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Adjustment to a war program can now be made with greater speed and less hardship. The country is better stocked with durable goods. Our factories are better equipped to carry the new production load. The larger national income facilitates financing the war effort.

There are still unused resources for agricultural and industrial production. These must be drawn into the national effort. Shortages, however, have developed in skilled labor, raw materials, machines, and shipping. Under the expanding war program, more and more productive capacity must be shifted from peacetime to wartime work.

Last year fiscal policy was used to shift the economy into high gear. Today it is an instrument for transforming our peace economy into a war economy. This transformation must be completed with minimum friction and maximum speed. The fiscal measures which I outline in this message are essential elements in the Nation's war program


This is a war budget. The details of a war program are, of course' in constant flux. Its magnitude and composition depend on events at the battlefronts of the world, on naval engagements at sea, and on new developments in mechanized warfare. Moreover, war plans are military secrets.

Under these circumstances I cannot hereafter present details of future war appropriations. However, total appropriations and expenditures will be published so that the public may know the fiscal situation and the progress of the Nation's effort.

The defense program, including appropriations, contract authorizations, recommendations, and commitments of Government corporations, was 29 billion dollars on January 3, 1941. During the last 12 months 46 billion dollars have been added to the program. Of this total of 75 billion dollars there remains 24 billion dollars for future obligation.

In this Budget I make an initial request for a war appropriation of 13.6 billion dollars for the fiscal year 1943. Large supplemental requests will be made as we move toward the maximum use of productive capacity. Nothing short of a maximum will suffice. I cannot predict ultimate costs because I cannot predict the changing fortunes of war. I can only say that we are determined to pay whatever price we must to preserve our way of life.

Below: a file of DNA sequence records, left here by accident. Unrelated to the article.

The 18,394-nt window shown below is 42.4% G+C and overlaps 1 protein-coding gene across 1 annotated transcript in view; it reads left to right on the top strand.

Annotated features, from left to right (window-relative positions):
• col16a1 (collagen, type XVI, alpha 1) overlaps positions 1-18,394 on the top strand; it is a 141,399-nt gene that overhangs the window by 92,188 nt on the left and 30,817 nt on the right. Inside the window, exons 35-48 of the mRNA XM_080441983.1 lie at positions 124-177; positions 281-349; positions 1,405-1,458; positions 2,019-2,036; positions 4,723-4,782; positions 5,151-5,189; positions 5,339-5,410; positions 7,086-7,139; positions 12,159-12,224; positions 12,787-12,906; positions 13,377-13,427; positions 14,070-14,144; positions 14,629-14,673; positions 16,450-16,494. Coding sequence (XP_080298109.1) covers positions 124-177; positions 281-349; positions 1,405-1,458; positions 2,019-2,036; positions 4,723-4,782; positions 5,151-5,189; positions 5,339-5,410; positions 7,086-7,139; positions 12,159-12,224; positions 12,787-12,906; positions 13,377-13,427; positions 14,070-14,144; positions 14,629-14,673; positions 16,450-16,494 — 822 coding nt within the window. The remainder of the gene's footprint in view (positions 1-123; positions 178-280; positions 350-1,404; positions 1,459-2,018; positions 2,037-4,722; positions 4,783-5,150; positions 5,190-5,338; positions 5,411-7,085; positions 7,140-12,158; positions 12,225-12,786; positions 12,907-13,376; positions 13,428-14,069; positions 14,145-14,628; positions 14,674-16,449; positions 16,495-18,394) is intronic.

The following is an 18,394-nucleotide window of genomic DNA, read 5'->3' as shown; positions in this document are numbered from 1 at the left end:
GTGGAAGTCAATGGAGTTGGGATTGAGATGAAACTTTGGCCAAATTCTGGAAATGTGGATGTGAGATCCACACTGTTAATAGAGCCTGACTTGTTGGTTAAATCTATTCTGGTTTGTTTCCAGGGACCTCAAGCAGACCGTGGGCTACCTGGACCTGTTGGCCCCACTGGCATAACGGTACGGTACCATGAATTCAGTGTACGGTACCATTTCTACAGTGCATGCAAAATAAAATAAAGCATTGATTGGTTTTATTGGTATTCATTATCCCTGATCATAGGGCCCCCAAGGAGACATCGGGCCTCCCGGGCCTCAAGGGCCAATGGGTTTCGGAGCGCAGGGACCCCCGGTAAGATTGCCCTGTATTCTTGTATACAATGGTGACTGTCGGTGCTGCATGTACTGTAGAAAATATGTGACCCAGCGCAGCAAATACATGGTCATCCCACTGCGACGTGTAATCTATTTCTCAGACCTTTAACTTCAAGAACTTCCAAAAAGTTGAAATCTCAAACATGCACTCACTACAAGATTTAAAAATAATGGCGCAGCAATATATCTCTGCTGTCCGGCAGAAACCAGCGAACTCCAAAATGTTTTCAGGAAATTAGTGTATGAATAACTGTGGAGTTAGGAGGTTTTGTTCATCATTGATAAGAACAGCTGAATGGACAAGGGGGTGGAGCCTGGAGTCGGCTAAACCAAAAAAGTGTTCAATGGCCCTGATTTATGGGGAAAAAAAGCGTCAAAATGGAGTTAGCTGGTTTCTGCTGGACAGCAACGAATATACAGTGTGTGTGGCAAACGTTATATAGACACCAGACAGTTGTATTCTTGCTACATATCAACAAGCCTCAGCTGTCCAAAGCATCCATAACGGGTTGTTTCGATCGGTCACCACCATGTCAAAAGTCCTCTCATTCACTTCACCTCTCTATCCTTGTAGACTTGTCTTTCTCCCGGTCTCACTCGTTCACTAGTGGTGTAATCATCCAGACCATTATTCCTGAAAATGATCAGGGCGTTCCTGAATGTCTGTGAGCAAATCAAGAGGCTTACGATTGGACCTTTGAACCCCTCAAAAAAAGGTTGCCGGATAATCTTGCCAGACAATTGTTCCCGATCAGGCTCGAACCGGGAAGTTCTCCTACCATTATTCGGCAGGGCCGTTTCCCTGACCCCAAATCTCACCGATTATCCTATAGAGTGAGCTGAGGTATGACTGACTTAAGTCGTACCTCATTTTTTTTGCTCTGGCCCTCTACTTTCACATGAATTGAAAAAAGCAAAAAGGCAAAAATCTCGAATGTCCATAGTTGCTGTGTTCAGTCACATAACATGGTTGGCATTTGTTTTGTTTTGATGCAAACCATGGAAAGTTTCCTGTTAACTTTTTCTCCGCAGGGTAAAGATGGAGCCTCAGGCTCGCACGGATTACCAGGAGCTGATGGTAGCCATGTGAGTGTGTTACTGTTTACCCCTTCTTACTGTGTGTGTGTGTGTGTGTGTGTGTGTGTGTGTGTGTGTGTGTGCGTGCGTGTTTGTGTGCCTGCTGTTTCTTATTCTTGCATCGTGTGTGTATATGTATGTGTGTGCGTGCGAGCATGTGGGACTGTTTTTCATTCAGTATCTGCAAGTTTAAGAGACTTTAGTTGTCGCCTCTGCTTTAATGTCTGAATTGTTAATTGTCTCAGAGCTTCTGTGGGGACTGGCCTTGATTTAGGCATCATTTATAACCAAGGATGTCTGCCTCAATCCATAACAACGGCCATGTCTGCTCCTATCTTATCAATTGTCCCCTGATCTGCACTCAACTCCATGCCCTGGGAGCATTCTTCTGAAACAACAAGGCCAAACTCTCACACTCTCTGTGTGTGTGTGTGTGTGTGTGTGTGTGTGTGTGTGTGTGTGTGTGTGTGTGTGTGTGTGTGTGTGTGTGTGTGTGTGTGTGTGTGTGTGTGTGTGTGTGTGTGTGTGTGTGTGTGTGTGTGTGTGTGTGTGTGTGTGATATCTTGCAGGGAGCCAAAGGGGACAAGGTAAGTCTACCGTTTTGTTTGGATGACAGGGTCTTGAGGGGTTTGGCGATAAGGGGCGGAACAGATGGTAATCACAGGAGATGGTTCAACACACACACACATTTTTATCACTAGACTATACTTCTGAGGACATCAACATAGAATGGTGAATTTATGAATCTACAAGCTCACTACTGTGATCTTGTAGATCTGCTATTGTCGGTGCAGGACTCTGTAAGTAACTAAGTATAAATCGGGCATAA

Total war expenditures are now running at a rate of 2 billion dollars a month and may surpass 5 billion dollars a month during the fiscal year 1943. As against probable budgetary war expenditures of 24 billion dollars for the current fiscal year, our present objective calls for war expenditures of nearly 53 billion dollars for the fiscal year 1943. And in addition, net outlays of Government corporations for war purposes are estimated at about 2 and 3 billion dollars for the current and the next fiscal year, respectively.

These huge expenditures for ships, planes, and other war equipment will require prompt conversion of a large portion of our industrial establishment to war production. These estimates reflect our determination to devote at least one-half of our national production to the war effort.

The agencies responsible for the administration of this vast program must make certain that every dollar is speedily converted into a maximum of war effort. We are determined to hold waste to a minimum.


In a true sense, there are no longer nondefense expenditures. It is a part of our war effort to maintain civilian services which are essential to the basic needs of human life. In the same way it is necessary in wartime to conserve our natural resources and keep in repair our national plant. We cannot afford waste or destruction, for we must continue to think of the good of future generations of Americans. For example, we must maintain fire protection in our forests; and we must maintain control over destructive floods. In the preparation of the present Budget, expenditures not directly related to the war have been reduced to a minimum or reoriented to the war program.

We all know that the war will bring hardships and require adjustment. Assisting those who suffer in the process of transformation and taxing those who benefit from the war are integral parts of our national program.

It is estimated that expenditures for the major Federal assistance programs-farm aid, work relief, youth aid-can be reduced by 600 million dollars from the previous to the current fiscal year, and again by 860 million dollars from the current to the next fiscal year. These programs will require 1.4 billion dollars during the fiscal year 1943,

about one-half of the expenditures for these purposes during the fiscal

year 1941.

Improved economic conditions during the current year have made possible the execution of economic and social programs with smaller funds than were originally estimated. By using methods of administrative budget control, 415 million dollars of appropriations for civil purposes have been placed in reserves.

Excluding debt charges and grants under the Social Security law, total expenditures for other than direct war purposes have been reduced by slightly more than 1 billion dollars in the next fiscal year.

Agricultural aid.--I propose to include contract authorizations in the Budget to assure the farmer a parity return on his 1942 crop, largely payable in the fiscal year 1944. I do not suggest a definite appropriation at this time because developments of farm income and farm prices are too uncertain. Agricultural incomes and prices have increased and we hope to limit the price rise of the products actually bought by the farmer. But if price developments should turn against the farmer, an appropriation will be needed to carry out the parity objective of the Agricultural Adjustment Act.